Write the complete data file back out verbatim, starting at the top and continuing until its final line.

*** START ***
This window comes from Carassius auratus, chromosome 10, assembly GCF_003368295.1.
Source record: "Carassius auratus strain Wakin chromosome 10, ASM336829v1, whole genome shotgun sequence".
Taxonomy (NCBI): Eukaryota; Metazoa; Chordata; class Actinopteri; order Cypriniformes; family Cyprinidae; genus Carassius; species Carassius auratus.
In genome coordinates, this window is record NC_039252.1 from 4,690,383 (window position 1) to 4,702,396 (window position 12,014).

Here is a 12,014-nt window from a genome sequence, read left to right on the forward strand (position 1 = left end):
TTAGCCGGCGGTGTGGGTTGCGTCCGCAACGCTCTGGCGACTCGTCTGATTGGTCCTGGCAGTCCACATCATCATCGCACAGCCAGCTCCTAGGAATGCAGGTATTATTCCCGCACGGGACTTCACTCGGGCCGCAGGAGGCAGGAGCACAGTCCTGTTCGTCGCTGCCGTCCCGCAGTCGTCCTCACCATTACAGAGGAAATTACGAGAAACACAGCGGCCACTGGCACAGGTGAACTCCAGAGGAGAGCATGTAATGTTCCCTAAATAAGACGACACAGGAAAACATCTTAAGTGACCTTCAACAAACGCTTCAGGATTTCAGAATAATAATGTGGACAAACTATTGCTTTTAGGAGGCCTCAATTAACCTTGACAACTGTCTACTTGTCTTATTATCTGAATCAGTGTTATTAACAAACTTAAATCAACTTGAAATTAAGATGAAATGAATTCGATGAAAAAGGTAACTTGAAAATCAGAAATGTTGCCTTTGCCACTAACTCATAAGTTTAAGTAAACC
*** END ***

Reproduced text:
This window comes from Carassius auratus, chromosome 10, assembly GCF_003368295.1.
Source record: "Carassius auratus strain Wakin chromosome 10, ASM336829v1, whole genome shotgun sequence".
Taxonomy (NCBI): Eukaryota; Metazoa; Chordata; class Actinopteri; order Cypriniformes; family Cyprinidae; genus Carassius; species Carassius auratus.
In genome coordinates, this window is record NC_039252.1 from 4,690,383 (window position 1) to 4,702,396 (window position 12,014).

Here is a 12,014-nt window from a genome sequence, read left to right on the forward strand (position 1 = left end):
TTAGCCGGCGGTGTGGGTTGCGTCCGCAACGCTCTGGCGACTCGTCTGATTGGTCCTGGCAGTCCACATCATCATCGCACAGCCAGCTCCTAGGAATGCAGGTATTATTCCCGCACGGGACTTCACTCGGGCCGCAGGAGGCAGGAGCACAGTCCTGTTCGTCGCTGCCGTCCCGCAGTCGTCCTCACCATTACAGAGGAAATTACGAGAAACACAGCGGCCACTGGCACAGGTGAACTCCAGAGGAGAGCATGTAATGTTCCCTAAATAAGACGACACAGGAAAACATCTTAAGTGACCTTCAACAAACGCTTCAGGATTTCAGAATAATAATGTGGACAAACTATTGCTTTTAGGAGGCCTCAATTAACCTTGACAACTGTCTACTTGTCTTATTATCTGAATCAGTGTTATTAACAAACTTAAATCAACTTGAAATTAAGATGAAATGAATTCGATGAAAAAGGTAACTTGAAAATCAGAAATGTTGCCTTTGCCACTAACTCATAAGTTTAAGTAAACC